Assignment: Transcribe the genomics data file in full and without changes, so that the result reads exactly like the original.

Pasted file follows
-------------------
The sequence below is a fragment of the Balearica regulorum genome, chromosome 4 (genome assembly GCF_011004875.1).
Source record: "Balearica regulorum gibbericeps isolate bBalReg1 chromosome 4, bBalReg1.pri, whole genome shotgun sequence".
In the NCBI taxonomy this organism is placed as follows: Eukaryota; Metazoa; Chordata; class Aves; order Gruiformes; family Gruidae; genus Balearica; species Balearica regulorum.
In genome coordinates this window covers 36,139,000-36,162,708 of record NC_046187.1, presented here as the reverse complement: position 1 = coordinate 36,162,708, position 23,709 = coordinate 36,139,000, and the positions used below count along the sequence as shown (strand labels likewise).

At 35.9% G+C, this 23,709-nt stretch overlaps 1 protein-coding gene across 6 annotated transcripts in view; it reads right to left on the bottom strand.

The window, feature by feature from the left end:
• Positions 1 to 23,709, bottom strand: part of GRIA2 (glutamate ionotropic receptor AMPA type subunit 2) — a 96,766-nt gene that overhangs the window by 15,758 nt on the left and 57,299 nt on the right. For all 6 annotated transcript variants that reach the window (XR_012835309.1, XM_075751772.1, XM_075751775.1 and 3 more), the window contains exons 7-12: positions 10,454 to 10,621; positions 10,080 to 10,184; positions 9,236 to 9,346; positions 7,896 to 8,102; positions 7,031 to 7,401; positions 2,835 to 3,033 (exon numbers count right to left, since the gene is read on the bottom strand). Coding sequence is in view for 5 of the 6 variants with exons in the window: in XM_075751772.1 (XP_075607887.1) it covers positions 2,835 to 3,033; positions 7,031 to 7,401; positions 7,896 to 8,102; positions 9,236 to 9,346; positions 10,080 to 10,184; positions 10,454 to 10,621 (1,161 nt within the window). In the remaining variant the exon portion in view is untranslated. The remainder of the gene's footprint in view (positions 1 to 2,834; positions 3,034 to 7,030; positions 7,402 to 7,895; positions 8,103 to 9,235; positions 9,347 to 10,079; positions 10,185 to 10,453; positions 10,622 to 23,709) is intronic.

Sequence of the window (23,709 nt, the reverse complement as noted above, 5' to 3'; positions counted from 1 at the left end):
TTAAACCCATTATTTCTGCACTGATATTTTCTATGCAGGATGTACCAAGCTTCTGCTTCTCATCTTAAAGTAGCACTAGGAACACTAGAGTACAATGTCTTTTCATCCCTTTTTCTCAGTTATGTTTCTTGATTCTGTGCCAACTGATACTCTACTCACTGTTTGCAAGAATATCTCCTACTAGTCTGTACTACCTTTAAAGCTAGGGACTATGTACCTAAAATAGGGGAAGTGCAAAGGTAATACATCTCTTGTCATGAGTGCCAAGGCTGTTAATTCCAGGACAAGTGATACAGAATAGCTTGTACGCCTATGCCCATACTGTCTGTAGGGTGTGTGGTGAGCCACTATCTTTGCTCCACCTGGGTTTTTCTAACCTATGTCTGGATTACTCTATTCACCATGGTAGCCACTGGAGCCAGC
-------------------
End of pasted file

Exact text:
The sequence below is a fragment of the Balearica regulorum genome, chromosome 4 (genome assembly GCF_011004875.1).
Source record: "Balearica regulorum gibbericeps isolate bBalReg1 chromosome 4, bBalReg1.pri, whole genome shotgun sequence".
In the NCBI taxonomy this organism is placed as follows: Eukaryota; Metazoa; Chordata; class Aves; order Gruiformes; family Gruidae; genus Balearica; species Balearica regulorum.
In genome coordinates this window covers 36,139,000-36,162,708 of record NC_046187.1, presented here as the reverse complement: position 1 = coordinate 36,162,708, position 23,709 = coordinate 36,139,000, and the positions used below count along the sequence as shown (strand labels likewise).

At 35.9% G+C, this 23,709-nt stretch overlaps 1 protein-coding gene across 6 annotated transcripts in view; it reads right to left on the bottom strand.

The window, feature by feature from the left end:
• Positions 1 to 23,709, bottom strand: part of GRIA2 (glutamate ionotropic receptor AMPA type subunit 2) — a 96,766-nt gene that overhangs the window by 15,758 nt on the left and 57,299 nt on the right. For all 6 annotated transcript variants that reach the window (XR_012835309.1, XM_075751772.1, XM_075751775.1 and 3 more), the window contains exons 7-12: positions 10,454 to 10,621; positions 10,080 to 10,184; positions 9,236 to 9,346; positions 7,896 to 8,102; positions 7,031 to 7,401; positions 2,835 to 3,033 (exon numbers count right to left, since the gene is read on the bottom strand). Coding sequence is in view for 5 of the 6 variants with exons in the window: in XM_075751772.1 (XP_075607887.1) it covers positions 2,835 to 3,033; positions 7,031 to 7,401; positions 7,896 to 8,102; positions 9,236 to 9,346; positions 10,080 to 10,184; positions 10,454 to 10,621 (1,161 nt within the window). In the remaining variant the exon portion in view is untranslated. The remainder of the gene's footprint in view (positions 1 to 2,834; positions 3,034 to 7,030; positions 7,402 to 7,895; positions 8,103 to 9,235; positions 9,347 to 10,079; positions 10,185 to 10,453; positions 10,622 to 23,709) is intronic.

Sequence of the window (23,709 nt, the reverse complement as noted above, 5' to 3'; positions counted from 1 at the left end):
TTAAACCCATTATTTCTGCACTGATATTTTCTATGCAGGATGTACCAAGCTTCTGCTTCTCATCTTAAAGTAGCACTAGGAACACTAGAGTACAATGTCTTTTCATCCCTTTTTCTCAGTTATGTTTCTTGATTCTGTGCCAACTGATACTCTACTCACTGTTTGCAAGAATATCTCCTACTAGTCTGTACTACCTTTAAAGCTAGGGACTATGTACCTAAAATAGGGGAAGTGCAAAGGTAATACATCTCTTGTCATGAGTGCCAAGGCTGTTAATTCCAGGACAAGTGATACAGAATAGCTTGTACGCCTATGCCCATACTGTCTGTAGGGTGTGTGGTGAGCCACTATCTTTGCTCCACCTGGGTTTTTCTAACCTATGTCTGGATTACTCTATTCACCATGGTAGCCACTGGAGCCAGC